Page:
Providing De La Hoya with a forum from which to dispense propaganda  only begins to illustrate the hopelessly compromised position from which The Ring continues to operate. They might as well give Schaefer a column, too, while they're at it.

Nearly seven months have elapsed since we last visited the Ring/Golden Boy relationship, and at the risk of winding Nigel up, it might be useful here to note that in the midst of last June's discourse, The Ring's editor offered a laundry list of the magazine's covers since the De La Hoya takeover as a demonstration of Golden Boy's restraint.

After listing them, Nigel Collins wrote “that's 28 covers over the course of 21 issues, of which Top Rank had 12 fighters, as opposed to eight for Golden Boy and eight for other promotional entities. Obviously, The Ring has shown no bias to Golden Boy when it comes to magazine covers.”

It had never even been suggested that the conflict of interest extended to the magazine playing favorites in choosing its cover subjects, but since Nigel brought it up it is probably worth noting now that of those eight covers given over to “other promotional entities,” two were of David Haye, whose promoter was properly listed as “Hayemaker,” but who had also signed a promotional deal with Golden Boy in May of 2008. (Just last month GBP issued a release in De La Hoya's name in which it described itself as “Golden Boy Promotions, the United States promoter of World Boxing Association Heavyweight World Champion David Haye.”)

And even more to the point, in four other issues Nigel Collins offered in evidence the cover subject was Floyd Mayweather (Independent), although what has transpired with regard to the Pacquiao fight doesn't make Money look very independent at all, does it?

We don't regularly keep track of these things, but in making sure we didn't misquote  Oscar's Blog we also came across a representation of the January 2010 issue on The Ring's website.  The picture on the cover of the Bible of Boxing is of the Golden Boy himself, and the cover story “De La Hoya: The Retirement Interview.”

Wow! Now there's a hot topic for crusading journalists.

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Articles of 2009

Paul Malignaggi Explains Why He Thinks Manny Has Used PEDs

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In theory and in practice I am vehemently opposed to people tossing out unfounded allegations against someone. Supply evidence, then we can talk. But saying someone is using steroids, or EPO, or HGH, based on a theory, or your gut instinct….I have to consider, what if the allegation were thrown at me, and I was 100% innocent. I'd be mightily irked. And so too would you be.

Manny Pacquaio has been hammered from all sides with folks insinuating and coming right out with the contention that they think he's been cheating, that he's been using illegal performance enhancers to give him an edge in competition. Floyd Mayweather Sr, Paulie Malignaggi, Miguel Cotto and Kermit Cintron have either accused Manny, or insinuated that he's been using PEDs. One has to wonder, where's all this smoke coming from? Is it possible that there's fire lurking? That these folks aren't just lobbing unfounded barbs at Manny, that their allegations and hints aren't just sour grapes, or posturing, or a ploy to lure Manny into a fight?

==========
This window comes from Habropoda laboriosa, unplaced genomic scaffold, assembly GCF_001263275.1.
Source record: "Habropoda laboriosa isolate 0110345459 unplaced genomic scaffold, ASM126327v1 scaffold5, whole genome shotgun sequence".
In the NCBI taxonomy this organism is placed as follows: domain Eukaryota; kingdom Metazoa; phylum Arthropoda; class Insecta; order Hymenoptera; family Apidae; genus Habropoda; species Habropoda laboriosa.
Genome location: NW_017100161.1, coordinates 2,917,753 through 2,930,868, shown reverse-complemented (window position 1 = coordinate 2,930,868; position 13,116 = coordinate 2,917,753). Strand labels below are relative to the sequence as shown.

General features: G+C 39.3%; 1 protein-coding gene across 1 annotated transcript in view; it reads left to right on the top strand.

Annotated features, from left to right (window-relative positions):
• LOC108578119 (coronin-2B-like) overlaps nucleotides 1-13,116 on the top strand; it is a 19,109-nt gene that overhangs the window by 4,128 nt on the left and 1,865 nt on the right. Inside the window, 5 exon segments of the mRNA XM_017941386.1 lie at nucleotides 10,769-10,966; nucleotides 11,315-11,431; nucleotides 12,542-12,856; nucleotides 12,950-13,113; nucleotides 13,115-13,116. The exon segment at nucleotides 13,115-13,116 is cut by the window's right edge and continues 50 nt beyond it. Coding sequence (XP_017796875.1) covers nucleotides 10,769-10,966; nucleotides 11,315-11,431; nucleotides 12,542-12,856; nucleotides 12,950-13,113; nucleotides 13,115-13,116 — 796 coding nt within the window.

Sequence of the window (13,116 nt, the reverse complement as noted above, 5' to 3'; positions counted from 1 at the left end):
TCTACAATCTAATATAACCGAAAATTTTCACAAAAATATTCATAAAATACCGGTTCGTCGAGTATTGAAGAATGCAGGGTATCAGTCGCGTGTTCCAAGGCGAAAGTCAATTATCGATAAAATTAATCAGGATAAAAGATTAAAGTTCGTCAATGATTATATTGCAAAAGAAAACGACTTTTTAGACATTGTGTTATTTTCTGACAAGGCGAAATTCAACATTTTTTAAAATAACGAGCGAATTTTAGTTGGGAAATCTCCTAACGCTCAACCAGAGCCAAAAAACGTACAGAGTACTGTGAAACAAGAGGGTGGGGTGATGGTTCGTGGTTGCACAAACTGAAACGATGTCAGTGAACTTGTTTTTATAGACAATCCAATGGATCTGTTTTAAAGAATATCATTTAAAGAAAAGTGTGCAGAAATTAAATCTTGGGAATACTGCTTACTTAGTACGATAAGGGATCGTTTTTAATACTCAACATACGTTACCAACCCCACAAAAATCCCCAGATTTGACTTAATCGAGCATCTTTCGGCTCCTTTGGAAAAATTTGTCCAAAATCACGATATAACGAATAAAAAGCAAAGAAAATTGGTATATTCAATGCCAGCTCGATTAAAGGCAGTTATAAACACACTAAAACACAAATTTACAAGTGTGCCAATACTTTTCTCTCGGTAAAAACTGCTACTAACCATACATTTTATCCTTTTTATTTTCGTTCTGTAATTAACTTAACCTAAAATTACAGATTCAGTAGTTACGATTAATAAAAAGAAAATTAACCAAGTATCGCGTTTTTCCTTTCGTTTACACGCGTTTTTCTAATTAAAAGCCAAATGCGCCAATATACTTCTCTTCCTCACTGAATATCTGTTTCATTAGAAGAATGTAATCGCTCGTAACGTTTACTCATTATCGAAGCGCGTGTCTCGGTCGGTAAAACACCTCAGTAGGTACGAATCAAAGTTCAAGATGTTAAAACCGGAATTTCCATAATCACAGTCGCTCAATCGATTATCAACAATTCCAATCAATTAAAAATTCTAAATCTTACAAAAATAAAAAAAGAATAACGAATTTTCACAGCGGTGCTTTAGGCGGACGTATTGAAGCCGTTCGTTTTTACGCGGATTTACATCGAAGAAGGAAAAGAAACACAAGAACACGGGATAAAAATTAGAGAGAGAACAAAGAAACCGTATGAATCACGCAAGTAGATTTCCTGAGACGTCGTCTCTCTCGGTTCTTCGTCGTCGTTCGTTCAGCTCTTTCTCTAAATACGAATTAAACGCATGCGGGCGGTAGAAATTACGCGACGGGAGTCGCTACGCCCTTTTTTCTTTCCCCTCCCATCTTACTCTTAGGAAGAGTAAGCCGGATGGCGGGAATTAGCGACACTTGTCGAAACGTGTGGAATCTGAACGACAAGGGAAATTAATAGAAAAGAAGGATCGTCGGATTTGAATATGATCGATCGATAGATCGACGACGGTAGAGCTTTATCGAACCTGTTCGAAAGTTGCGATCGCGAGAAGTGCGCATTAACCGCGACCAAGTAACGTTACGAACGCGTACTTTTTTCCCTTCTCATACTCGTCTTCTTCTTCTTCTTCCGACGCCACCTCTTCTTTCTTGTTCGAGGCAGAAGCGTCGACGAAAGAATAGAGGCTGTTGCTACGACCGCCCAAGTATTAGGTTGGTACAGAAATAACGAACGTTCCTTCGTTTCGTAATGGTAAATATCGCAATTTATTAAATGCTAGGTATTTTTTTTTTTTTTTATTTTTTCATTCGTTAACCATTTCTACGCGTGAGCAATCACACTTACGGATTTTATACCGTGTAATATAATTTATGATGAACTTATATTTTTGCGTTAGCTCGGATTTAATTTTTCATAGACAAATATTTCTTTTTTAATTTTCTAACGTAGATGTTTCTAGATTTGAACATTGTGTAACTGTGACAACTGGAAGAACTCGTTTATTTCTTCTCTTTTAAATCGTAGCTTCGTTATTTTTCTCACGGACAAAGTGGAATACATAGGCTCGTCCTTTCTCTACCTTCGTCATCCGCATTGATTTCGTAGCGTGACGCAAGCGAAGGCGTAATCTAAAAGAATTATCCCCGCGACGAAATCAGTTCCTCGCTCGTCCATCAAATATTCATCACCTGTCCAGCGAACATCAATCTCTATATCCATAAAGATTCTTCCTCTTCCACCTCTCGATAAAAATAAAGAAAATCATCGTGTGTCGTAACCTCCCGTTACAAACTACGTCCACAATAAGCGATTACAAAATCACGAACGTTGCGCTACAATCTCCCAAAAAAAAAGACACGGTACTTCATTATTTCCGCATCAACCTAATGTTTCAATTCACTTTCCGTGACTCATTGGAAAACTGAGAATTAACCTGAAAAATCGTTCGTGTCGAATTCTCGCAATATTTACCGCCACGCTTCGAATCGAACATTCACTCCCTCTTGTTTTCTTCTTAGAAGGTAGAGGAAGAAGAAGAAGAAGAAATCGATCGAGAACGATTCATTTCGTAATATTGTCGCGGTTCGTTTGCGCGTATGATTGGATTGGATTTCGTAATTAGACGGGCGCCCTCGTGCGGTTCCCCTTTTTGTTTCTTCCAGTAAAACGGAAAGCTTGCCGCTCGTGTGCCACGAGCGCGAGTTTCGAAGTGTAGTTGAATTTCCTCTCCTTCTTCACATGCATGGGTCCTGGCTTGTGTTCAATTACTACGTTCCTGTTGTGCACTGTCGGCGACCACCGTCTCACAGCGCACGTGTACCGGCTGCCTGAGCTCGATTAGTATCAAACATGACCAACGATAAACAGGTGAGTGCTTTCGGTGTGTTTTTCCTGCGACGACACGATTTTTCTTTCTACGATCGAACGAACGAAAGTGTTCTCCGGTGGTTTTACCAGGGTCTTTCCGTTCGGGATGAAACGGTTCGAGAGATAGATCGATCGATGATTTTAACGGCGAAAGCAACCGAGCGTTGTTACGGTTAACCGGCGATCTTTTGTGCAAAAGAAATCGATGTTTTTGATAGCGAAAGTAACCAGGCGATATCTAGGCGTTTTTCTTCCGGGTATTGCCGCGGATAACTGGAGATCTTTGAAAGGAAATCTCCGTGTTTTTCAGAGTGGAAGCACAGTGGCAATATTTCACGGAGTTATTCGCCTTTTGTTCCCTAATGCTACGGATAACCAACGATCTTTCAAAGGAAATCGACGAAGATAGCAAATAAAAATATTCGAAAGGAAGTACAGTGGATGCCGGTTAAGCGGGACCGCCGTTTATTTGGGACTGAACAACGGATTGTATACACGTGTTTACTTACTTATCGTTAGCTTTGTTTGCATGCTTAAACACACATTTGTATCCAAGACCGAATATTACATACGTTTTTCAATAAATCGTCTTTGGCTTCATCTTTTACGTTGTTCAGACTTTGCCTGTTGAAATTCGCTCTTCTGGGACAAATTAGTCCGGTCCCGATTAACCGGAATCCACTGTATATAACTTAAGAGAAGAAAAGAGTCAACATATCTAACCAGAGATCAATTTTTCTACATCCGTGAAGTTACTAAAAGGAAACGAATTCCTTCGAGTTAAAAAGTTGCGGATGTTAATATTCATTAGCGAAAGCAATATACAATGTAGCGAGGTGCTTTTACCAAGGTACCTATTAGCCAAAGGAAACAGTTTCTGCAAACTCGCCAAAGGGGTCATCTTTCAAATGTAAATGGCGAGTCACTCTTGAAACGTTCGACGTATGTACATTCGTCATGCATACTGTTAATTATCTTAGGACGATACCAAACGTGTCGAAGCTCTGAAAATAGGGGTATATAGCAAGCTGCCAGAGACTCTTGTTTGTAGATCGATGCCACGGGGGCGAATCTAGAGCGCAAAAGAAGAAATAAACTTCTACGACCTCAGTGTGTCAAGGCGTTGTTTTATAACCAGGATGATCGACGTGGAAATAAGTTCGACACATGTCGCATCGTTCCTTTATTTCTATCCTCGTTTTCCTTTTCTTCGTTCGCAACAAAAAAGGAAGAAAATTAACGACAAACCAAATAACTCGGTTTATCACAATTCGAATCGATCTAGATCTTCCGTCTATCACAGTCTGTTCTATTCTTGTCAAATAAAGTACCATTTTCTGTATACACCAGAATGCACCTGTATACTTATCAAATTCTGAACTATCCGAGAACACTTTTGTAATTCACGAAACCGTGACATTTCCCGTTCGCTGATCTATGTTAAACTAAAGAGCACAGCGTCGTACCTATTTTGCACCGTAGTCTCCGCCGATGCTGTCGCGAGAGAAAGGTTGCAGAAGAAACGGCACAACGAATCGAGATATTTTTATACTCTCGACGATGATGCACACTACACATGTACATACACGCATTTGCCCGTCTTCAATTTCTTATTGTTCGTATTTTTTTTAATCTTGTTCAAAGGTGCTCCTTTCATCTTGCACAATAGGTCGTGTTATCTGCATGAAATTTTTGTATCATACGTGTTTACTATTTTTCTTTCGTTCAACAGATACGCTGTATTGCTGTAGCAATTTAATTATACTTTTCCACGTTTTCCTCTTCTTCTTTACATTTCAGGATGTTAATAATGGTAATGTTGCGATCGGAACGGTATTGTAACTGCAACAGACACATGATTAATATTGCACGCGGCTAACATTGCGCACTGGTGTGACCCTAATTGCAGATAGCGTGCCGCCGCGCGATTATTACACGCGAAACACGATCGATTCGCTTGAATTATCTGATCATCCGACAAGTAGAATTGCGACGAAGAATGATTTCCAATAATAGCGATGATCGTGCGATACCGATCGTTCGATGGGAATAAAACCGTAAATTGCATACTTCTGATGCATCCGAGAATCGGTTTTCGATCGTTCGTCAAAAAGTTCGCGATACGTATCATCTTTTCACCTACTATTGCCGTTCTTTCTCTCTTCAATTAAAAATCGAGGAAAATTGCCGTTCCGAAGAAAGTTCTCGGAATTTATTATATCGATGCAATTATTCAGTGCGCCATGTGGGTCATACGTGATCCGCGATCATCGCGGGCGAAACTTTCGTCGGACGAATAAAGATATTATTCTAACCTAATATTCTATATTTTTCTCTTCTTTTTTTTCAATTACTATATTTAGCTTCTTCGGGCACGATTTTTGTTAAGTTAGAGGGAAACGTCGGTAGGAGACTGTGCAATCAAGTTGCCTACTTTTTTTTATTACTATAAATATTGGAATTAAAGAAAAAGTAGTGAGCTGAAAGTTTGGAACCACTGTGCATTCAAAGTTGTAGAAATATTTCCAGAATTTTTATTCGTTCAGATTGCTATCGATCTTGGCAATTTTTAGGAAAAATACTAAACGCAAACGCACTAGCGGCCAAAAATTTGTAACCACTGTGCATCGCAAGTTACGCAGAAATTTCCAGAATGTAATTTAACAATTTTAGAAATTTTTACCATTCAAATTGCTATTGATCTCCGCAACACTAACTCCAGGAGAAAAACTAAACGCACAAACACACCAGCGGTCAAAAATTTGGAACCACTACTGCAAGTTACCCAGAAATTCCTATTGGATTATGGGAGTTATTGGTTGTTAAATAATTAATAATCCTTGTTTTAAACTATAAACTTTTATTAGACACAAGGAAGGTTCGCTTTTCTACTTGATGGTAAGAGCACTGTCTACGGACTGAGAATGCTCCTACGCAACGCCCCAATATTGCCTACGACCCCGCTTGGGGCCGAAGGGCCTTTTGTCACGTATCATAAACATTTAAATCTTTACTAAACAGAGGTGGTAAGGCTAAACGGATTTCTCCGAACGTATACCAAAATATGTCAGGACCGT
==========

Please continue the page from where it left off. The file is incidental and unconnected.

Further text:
By and large, there hasn't been much in the way of coverage from the standpoint of: what if Manny is using PEDs, or was using PEDs? I think that is rightly so; I'd be more comfortable if none of us trafficked in the innuendo and speculation, and worked within the realm of evidence, and facts. But it's out there, and a topic of conversation and speculation. Perhaps it's a symptom and sign of the times we live in…

TSS reached out to Malignaggi, just off a solid win in his Dec. 12 rematch with Juan Diaz. The Brooklyn-based pugilist has never been shy about speaking his peace (I picture him exiting his mom's womb and barking at the labor and delivery crew to get the room cleaned up, stat!), and he shared with TSS what he bases his allegations, which he's careful to label opinion, upon.

First off, Malignaggi is of the belief that if the Pacquiao-Mayweather negotiations are at a fatal impasse, Yuri Foreman, and not he, will get the coveted date with Pacquiao. Malignaggi has been mentioned as stand-in for Mayweather.

He started off by insisting that ” I have nothing against Pacquiao” but then went from mellow to madman in a 30 second span.

First off, the boxer wonders why Team Pacquiao isn't going after big-time newspapers, with deep pocketed owners, for libel, for insinuating that Pacquiao is drug cheat.

“If Pacquiao's so sue happy, why not sue the New York Daily News?” he asked. “Maybe they know the steroid allegations are true.”